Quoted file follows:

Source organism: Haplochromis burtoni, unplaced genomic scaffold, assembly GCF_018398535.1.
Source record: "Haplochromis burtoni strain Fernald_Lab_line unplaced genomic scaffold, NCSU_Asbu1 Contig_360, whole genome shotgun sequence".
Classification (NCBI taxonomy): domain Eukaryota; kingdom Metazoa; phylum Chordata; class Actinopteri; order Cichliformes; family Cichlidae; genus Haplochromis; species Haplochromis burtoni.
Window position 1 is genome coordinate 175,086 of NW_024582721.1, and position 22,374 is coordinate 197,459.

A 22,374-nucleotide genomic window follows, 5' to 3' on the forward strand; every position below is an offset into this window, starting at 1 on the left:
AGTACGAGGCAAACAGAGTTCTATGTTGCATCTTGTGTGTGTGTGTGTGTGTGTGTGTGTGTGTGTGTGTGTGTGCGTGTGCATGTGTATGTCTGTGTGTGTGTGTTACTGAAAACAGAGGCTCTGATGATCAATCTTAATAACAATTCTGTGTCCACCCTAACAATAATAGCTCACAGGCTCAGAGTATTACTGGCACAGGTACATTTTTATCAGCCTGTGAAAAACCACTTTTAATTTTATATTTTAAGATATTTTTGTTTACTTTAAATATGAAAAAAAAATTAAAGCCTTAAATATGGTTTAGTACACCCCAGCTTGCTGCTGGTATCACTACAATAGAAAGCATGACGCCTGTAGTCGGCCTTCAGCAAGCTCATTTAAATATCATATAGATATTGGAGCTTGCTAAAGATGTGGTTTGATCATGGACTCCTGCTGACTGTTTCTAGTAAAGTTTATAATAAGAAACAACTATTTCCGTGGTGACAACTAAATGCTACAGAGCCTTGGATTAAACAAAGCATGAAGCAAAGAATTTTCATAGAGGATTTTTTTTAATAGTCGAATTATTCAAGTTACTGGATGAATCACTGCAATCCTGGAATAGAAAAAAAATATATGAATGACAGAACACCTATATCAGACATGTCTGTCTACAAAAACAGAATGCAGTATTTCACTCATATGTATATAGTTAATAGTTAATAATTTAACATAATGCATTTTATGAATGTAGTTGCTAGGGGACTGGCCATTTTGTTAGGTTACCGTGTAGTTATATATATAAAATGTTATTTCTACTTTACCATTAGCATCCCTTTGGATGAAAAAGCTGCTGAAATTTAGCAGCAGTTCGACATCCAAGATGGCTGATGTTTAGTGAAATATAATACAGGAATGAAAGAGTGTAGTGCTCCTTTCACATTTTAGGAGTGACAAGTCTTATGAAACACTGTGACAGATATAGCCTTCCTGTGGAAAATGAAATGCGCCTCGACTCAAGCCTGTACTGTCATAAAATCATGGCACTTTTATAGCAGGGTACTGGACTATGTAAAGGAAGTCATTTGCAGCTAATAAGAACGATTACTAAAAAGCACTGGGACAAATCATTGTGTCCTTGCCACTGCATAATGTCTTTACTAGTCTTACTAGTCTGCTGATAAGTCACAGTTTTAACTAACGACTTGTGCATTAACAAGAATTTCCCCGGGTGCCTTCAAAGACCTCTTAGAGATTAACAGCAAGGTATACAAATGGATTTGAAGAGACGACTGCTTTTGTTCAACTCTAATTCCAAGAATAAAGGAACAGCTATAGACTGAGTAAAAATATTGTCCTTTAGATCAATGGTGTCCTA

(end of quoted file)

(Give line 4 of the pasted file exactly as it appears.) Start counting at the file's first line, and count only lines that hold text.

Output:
Window position 1 is genome coordinate 175,086 of NW_024582721.1, and position 22,374 is coordinate 197,459.